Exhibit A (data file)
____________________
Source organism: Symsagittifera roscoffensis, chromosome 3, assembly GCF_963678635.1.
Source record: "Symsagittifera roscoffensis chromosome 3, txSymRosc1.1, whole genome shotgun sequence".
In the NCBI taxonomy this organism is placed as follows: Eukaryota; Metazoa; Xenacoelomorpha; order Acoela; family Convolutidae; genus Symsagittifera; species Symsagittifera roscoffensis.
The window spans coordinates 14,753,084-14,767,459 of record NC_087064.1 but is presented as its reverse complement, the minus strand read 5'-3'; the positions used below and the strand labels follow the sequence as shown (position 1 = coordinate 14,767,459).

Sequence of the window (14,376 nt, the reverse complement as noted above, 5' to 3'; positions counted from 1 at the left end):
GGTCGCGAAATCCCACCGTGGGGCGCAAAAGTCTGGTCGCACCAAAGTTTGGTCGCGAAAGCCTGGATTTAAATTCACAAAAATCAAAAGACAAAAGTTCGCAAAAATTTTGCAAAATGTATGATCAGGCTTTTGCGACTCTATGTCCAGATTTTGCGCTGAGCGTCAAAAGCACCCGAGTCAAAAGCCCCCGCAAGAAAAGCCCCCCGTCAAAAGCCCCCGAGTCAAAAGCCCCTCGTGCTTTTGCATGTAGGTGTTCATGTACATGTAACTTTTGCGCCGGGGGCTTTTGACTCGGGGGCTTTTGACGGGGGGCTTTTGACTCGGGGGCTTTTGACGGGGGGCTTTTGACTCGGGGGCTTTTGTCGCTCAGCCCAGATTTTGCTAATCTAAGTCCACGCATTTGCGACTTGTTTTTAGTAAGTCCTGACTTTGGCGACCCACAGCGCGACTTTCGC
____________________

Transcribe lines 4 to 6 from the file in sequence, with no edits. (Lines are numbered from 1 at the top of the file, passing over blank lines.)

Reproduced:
The window spans coordinates 14,753,084-14,767,459 of record NC_087064.1 but is presented as its reverse complement, the minus strand read 5'-3'; the positions used below and the strand labels follow the sequence as shown (position 1 = coordinate 14,767,459).

Sequence of the window (14,376 nt, the reverse complement as noted above, 5' to 3'; positions counted from 1 at the left end):
GGTCGCGAAATCCCACCGTGGGGCGCAAAAGTCTGGTCGCACCAAAGTTTGGTCGCGAAAGCCTGGATTTAAATTCACAAAAATCAAAAGACAAAAGTTCGCAAAAATTTTGCAAAATGTATGATCAGGCTTTTGCGACTCTATGTCCAGATTTTGCGCTGAGCGTCAAAAGCACCCGAGTCAAAAGCCCCCGCAAGAAAAGCCCCCCGTCAAAAGCCCCCGAGTCAAAAGCCCCTCGTGCTTTTGCATGTAGGTGTTCATGTACATGTAACTTTTGCGCCGGGGGCTTTTGACTCGGGGGCTTTTGACGGGGGGCTTTTGACTCGGGGGCTTTTGACGGGGGGCTTTTGACTCGGGGGCTTTTGTCGCTCAGCCCAGATTTTGCTAATCTAAGTCCACGCATTTGCGACTTGTTTTTAGTAAGTCCTGACTTTGGCGACCCACAGCGCGACTTTCGC